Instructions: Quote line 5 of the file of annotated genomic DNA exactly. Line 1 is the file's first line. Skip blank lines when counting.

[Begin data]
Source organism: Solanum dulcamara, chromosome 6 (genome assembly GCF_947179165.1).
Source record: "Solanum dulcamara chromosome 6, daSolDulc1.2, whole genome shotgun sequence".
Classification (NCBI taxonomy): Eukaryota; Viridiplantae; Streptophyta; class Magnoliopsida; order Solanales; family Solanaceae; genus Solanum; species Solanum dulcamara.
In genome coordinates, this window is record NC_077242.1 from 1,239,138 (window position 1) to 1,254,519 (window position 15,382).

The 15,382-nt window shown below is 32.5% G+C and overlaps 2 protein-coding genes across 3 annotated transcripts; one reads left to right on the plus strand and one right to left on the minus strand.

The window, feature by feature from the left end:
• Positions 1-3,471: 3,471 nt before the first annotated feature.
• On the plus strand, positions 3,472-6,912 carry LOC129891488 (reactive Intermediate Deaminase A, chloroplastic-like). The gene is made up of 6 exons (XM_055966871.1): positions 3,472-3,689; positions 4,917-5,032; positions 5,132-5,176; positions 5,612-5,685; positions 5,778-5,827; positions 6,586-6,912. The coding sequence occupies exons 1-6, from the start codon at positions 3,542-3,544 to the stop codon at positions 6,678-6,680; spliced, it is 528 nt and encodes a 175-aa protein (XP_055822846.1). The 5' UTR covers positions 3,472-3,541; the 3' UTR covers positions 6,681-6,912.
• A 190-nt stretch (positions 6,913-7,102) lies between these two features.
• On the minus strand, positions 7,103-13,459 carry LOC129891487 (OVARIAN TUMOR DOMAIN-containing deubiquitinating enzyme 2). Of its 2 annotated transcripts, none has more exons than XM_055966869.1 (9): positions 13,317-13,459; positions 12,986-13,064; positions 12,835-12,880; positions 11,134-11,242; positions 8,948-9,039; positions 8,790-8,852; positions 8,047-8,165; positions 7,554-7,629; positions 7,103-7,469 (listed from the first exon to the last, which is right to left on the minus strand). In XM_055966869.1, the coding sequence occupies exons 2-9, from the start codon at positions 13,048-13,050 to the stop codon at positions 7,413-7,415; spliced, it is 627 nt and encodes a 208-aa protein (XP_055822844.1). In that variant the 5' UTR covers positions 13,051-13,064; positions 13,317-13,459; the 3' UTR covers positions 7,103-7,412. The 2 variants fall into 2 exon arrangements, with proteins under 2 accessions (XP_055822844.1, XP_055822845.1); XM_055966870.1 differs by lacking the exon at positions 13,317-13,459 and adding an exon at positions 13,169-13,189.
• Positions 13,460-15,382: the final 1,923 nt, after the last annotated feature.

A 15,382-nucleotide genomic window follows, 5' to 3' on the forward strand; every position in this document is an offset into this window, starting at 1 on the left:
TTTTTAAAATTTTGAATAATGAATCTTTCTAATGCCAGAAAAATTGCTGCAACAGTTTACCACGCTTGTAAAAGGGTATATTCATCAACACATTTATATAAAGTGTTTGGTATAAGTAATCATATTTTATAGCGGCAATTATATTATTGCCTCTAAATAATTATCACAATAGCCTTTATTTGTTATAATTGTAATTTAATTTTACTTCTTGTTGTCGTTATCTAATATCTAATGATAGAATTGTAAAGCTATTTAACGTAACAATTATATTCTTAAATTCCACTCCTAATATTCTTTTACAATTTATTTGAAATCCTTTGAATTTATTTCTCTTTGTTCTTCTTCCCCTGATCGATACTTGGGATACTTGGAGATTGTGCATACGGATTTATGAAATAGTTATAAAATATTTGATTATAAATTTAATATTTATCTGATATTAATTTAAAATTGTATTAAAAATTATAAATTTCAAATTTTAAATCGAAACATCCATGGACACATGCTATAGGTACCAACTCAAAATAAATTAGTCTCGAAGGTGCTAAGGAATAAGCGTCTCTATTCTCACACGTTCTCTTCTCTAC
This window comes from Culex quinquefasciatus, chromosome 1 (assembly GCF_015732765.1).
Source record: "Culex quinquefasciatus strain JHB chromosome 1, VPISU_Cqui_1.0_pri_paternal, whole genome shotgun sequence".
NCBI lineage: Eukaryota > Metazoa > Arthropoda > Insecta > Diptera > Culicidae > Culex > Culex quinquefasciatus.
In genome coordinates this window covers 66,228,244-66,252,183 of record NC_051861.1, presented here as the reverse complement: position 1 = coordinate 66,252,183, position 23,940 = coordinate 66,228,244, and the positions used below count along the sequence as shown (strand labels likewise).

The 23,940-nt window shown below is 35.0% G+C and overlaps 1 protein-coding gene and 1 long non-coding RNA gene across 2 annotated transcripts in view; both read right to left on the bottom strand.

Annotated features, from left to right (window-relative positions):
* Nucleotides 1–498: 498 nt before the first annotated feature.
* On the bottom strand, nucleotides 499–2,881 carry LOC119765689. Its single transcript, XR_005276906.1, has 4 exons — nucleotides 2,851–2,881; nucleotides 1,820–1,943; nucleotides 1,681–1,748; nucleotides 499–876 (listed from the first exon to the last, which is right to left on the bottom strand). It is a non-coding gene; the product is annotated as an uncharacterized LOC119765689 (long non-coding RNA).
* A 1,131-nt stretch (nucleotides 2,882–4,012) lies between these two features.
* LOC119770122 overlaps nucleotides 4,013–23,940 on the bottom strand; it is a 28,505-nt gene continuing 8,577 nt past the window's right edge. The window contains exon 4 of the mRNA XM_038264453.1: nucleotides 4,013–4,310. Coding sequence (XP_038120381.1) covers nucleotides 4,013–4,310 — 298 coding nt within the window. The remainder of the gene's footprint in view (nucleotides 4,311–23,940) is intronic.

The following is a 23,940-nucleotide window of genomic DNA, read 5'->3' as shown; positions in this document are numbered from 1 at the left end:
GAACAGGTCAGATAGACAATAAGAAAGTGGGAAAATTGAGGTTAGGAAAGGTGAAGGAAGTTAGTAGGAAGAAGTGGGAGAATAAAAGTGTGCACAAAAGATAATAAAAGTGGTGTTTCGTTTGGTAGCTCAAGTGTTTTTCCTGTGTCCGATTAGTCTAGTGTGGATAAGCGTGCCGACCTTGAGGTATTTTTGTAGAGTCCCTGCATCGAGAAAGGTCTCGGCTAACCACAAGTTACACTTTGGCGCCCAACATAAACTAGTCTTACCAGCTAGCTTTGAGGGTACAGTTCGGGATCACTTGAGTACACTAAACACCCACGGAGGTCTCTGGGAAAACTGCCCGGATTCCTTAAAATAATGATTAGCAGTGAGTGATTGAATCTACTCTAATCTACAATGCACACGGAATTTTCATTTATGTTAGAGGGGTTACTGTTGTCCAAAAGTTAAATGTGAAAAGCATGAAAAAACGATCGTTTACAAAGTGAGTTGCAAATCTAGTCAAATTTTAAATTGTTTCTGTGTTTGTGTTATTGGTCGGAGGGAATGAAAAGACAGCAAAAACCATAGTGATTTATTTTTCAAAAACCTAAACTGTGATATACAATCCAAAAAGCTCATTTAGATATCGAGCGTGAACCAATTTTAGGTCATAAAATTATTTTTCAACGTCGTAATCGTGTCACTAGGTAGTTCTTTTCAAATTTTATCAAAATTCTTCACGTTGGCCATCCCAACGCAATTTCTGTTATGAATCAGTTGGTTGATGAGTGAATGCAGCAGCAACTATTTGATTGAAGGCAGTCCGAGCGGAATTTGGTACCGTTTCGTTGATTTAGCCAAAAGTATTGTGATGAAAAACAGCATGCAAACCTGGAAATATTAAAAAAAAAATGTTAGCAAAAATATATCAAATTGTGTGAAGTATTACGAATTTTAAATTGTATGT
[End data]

The 15,382-nt window shown below is 32.5% G+C and overlaps 2 protein-coding genes across 3 annotated transcripts; one reads left to right on the plus strand and one right to left on the minus strand.